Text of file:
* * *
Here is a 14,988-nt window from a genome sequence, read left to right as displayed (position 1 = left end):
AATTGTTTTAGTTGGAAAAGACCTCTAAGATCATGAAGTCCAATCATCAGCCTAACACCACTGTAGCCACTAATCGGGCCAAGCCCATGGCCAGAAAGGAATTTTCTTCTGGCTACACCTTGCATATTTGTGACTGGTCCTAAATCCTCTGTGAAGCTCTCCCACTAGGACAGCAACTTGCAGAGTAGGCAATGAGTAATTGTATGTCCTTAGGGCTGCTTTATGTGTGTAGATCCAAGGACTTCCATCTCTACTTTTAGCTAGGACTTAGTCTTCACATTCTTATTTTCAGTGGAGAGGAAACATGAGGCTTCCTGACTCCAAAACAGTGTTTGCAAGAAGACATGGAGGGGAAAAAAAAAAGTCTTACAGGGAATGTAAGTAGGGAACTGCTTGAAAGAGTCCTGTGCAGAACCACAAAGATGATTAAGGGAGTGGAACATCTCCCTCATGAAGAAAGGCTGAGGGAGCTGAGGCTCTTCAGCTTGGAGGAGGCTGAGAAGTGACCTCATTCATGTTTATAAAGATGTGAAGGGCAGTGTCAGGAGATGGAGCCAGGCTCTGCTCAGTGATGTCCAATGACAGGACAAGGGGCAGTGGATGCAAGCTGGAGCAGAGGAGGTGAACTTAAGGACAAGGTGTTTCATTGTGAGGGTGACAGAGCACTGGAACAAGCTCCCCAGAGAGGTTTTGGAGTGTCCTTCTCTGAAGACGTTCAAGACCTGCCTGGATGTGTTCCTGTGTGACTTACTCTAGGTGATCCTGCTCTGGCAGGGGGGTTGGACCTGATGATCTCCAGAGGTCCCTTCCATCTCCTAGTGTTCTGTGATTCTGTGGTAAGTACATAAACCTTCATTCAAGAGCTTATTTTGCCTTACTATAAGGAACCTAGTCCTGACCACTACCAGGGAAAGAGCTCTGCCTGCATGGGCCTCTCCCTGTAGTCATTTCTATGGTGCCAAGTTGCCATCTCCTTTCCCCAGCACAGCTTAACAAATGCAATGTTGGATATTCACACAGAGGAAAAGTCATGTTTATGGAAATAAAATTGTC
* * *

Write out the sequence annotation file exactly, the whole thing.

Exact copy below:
Here is a 14,988-nt window from a genome sequence, read left to right as displayed (position 1 = left end):
AATTGTTTTAGTTGGAAAAGACCTCTAAGATCATGAAGTCCAATCATCAGCCTAACACCACTGTAGCCACTAATCGGGCCAAGCCCATGGCCAGAAAGGAATTTTCTTCTGGCTACACCTTGCATATTTGTGACTGGTCCTAAATCCTCTGTGAAGCTCTCCCACTAGGACAGCAACTTGCAGAGTAGGCAATGAGTAATTGTATGTCCTTAGGGCTGCTTTATGTGTGTAGATCCAAGGACTTCCATCTCTACTTTTAGCTAGGACTTAGTCTTCACATTCTTATTTTCAGTGGAGAGGAAACATGAGGCTTCCTGACTCCAAAACAGTGTTTGCAAGAAGACATGGAGGGGAAAAAAAAAAGTCTTACAGGGAATGTAAGTAGGGAACTGCTTGAAAGAGTCCTGTGCAGAACCACAAAGATGATTAAGGGAGTGGAACATCTCCCTCATGAAGAAAGGCTGAGGGAGCTGAGGCTCTTCAGCTTGGAGGAGGCTGAGAAGTGACCTCATTCATGTTTATAAAGATGTGAAGGGCAGTGTCAGGAGATGGAGCCAGGCTCTGCTCAGTGATGTCCAATGACAGGACAAGGGGCAGTGGATGCAAGCTGGAGCAGAGGAGGTGAACTTAAGGACAAGGTGTTTCATTGTGAGGGTGACAGAGCACTGGAACAAGCTCCCCAGAGAGGTTTTGGAGTGTCCTTCTCTGAAGACGTTCAAGACCTGCCTGGATGTGTTCCTGTGTGACTTACTCTAGGTGATCCTGCTCTGGCAGGGGGGTTGGACCTGATGATCTCCAGAGGTCCCTTCCATCTCCTAGTGTTCTGTGATTCTGTGGTAAGTACATAAACCTTCATTCAAGAGCTTATTTTGCCTTACTATAAGGAACCTAGTCCTGACCACTACCAGGGAAAGAGCTCTGCCTGCATGGGCCTCTCCCTGTAGTCATTTCTATGGTGCCAAGTTGCCATCTCCTTTCCCCAGCACAGCTTAACAAATGCAATGTTGGATATTCACACAGAGGAAAAGTCATGTTTATGGAAATAAAATTGTC